“We have to get over this idea that it’s always the best thing to actually evacuate,” says Kolden. “We used to have community bomb shelters, right? These are functionally community fire shelters. Those are the sort of conversations that we haven’t had. And if we really want to build fire-resilient communities, we have to have those going forward.”
The basic science of preventing a building from burning is not especially high tech or expensive, but it is counterintuitive to how we have long thought about wildfire. In the 1970s, when Jack Cohen pioneered the concept of “defensible space,” a zone cleared of flammable vegetation or other fuel around a structure, the US Forest Service largely ignored him. It was a paradigm-shifting innovation—an easily implemented retrofit, at least wherever the space was available—but it meant considering wildfire from a defensive position instead of the offensive one the Forest Service had adopted for nearly 100 years.
Today regulators have come around, and California building standards for wildland areas at high and very high fire risk now require 100 feet of open space around structures, at least where there is 100 feet available to clear. Other home-hardening measures are comparably small scale, even cheap: replacing flammable roofs, closing window seams and junctions, using fine wire mesh to cover vents where sparks might enter. And the latest fire-resistant materials won’t save a house where the gutters have been allowed to fill with dry kindling. Form tends to follow function: flat roofs, steel windows, clean lines that leave no harbor for a stray ember. Each devastating fire is bound to encourage a new innovation as fresh weaknesses are revealed.
The basic science of preventing a building from burning is not especially high tech or expensive, but it is counterintuitive to how we have long thought about wildfire.
California’s strictest fire code applies only to homes in a clearly designated high-risk area (where, according to the California Department of Forestry and Fire Prevention, roughly one in four residential structures lies)—and only to those that are newly built. In Paradise, where a fire in 2018 killed at least 85 people and destroyed more than 18,000 structures, nearly 40% of homes built after 1996 survivedversus just 11% of those built before.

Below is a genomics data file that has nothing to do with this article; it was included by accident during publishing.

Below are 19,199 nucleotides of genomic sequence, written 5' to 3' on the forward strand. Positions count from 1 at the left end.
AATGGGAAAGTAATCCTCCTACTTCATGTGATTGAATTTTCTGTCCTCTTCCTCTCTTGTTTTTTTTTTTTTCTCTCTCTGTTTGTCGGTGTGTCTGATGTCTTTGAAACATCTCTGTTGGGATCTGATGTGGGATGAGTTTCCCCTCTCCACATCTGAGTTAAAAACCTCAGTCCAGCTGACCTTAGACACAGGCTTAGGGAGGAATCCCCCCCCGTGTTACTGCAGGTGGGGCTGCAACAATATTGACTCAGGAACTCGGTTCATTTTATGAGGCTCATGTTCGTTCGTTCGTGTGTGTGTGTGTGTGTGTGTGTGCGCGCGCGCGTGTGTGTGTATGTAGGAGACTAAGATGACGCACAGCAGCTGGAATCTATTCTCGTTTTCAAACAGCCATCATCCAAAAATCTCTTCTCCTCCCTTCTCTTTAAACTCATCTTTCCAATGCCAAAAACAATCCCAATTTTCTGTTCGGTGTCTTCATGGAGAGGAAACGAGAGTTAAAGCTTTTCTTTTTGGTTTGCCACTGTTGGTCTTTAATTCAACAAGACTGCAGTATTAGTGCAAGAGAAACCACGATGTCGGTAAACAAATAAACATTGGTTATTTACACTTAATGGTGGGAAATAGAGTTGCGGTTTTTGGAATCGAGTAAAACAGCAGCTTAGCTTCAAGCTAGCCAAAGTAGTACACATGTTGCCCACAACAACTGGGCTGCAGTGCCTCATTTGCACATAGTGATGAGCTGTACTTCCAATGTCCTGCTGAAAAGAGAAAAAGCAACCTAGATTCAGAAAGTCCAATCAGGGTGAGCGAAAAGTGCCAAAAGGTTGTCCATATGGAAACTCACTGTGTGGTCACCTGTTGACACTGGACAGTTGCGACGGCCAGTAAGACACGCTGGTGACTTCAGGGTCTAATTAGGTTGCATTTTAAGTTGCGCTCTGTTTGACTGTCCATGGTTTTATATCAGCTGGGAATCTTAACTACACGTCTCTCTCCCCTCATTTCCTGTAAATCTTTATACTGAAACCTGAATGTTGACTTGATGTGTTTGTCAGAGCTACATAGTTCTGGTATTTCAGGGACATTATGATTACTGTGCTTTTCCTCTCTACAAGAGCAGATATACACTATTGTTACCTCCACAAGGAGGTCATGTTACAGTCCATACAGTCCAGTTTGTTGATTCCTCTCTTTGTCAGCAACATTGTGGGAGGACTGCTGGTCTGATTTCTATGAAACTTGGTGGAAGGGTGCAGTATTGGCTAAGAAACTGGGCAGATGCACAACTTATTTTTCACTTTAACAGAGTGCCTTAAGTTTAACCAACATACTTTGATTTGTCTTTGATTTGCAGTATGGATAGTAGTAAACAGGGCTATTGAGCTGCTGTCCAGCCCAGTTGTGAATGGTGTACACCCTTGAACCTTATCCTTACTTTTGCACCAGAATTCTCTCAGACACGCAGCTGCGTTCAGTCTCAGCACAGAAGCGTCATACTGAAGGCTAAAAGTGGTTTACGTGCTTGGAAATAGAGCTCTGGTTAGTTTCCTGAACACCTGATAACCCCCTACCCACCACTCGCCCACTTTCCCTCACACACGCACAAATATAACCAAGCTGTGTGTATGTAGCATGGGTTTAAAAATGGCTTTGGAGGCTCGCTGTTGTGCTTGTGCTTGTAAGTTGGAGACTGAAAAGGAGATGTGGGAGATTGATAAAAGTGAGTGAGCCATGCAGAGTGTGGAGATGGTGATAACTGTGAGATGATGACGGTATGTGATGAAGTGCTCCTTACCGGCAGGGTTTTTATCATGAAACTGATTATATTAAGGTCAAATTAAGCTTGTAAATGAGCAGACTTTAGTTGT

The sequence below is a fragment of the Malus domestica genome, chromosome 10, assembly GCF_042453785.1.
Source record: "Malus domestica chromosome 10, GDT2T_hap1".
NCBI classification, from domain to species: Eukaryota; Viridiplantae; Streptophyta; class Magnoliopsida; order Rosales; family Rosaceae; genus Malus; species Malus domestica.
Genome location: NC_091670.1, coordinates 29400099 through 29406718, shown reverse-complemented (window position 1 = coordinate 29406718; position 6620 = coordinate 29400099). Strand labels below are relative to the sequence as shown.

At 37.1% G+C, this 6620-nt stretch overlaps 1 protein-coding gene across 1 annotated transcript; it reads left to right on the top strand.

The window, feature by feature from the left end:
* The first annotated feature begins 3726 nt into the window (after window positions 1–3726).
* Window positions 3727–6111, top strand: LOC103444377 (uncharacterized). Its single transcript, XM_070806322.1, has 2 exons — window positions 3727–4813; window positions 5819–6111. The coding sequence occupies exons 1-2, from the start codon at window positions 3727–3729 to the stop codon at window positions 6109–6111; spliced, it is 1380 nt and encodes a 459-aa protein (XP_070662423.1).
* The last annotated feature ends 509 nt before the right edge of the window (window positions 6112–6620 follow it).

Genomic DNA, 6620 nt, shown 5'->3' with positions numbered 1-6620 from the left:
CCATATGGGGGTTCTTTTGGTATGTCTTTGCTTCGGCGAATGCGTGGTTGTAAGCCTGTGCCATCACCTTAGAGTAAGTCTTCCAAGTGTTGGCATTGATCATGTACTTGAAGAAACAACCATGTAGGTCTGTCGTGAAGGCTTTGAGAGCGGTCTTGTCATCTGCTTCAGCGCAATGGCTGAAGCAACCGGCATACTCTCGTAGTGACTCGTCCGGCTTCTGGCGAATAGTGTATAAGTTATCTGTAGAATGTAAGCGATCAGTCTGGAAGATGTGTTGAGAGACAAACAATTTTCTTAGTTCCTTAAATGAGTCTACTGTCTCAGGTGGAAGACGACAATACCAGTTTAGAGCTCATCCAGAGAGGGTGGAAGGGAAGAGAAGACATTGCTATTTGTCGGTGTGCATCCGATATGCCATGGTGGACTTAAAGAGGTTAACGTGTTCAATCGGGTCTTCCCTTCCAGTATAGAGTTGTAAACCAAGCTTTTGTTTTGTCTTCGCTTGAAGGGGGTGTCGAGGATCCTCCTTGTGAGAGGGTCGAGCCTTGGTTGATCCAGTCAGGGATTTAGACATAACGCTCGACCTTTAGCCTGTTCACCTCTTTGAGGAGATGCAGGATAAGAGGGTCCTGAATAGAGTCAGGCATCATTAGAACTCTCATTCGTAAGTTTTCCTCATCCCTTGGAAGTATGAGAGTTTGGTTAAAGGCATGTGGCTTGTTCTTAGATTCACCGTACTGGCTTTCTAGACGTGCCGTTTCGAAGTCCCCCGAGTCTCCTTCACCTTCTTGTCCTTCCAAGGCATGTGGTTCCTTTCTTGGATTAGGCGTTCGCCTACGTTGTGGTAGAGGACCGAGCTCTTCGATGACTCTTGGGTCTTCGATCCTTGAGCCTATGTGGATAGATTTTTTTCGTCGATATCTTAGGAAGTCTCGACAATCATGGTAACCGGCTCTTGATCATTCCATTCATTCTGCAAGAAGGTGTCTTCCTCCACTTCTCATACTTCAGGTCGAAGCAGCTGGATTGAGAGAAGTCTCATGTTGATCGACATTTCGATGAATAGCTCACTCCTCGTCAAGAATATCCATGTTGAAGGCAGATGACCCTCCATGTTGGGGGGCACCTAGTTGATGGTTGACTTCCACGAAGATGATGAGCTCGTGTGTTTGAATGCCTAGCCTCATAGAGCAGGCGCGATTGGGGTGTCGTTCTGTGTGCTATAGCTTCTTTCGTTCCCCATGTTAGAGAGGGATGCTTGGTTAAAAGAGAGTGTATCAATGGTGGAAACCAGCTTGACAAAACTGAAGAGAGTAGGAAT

The incremental addition of more and denser housing in flammable dead-end canyons is a concern, says Thomas Cova, an evacuation researcher and professor of geography at the University of Utah. The space between houses, or lack thereof, is a significant predictor of whether or not they’ll burn. Building suburban infill is in many ways good housing policy for a state suffering from a severe lack of affordable homes, but it is bad land-use policy for a state with recurring intense wildfires. Still, there’s little clear incentive for local officials to prevent the construction of new homes, even ones that will increase the risk for the entire community. One more flammable structure on the hillside, one or two more cars on the road—but also revenue collected from one more property tax bill.
Extensive retrofitting of the built environment in towns and cities established nearly a century ago is essentially off the table—it is work that isn’t required under state codes, and no clear funding source is available. Even where communities are wiped out by fire, existing roads don’t fall under the purview of minimum fire regulations when it comes time to rebuild. But entirely new housing tracts are held to much higher standards.
“I’ve always thought of shelter-in-place as a backup plan in emergencies, and it would be really wise to consider what options you might have,” says Cova. “But now, I think it’s also entering into the discussion associated with [new] development.”
That’s especially true in light of California’s acute housing affordability crisis, which has put the state under severe pressure not only to continue building new homes but to build them on cheaper, more rural, more fire-risky land. A new guidance issued in October 2022 by the California state attorney general explicitly calls for local agencies to “avoid overreliance on community evacuation plans” and consider shelter-in-place options.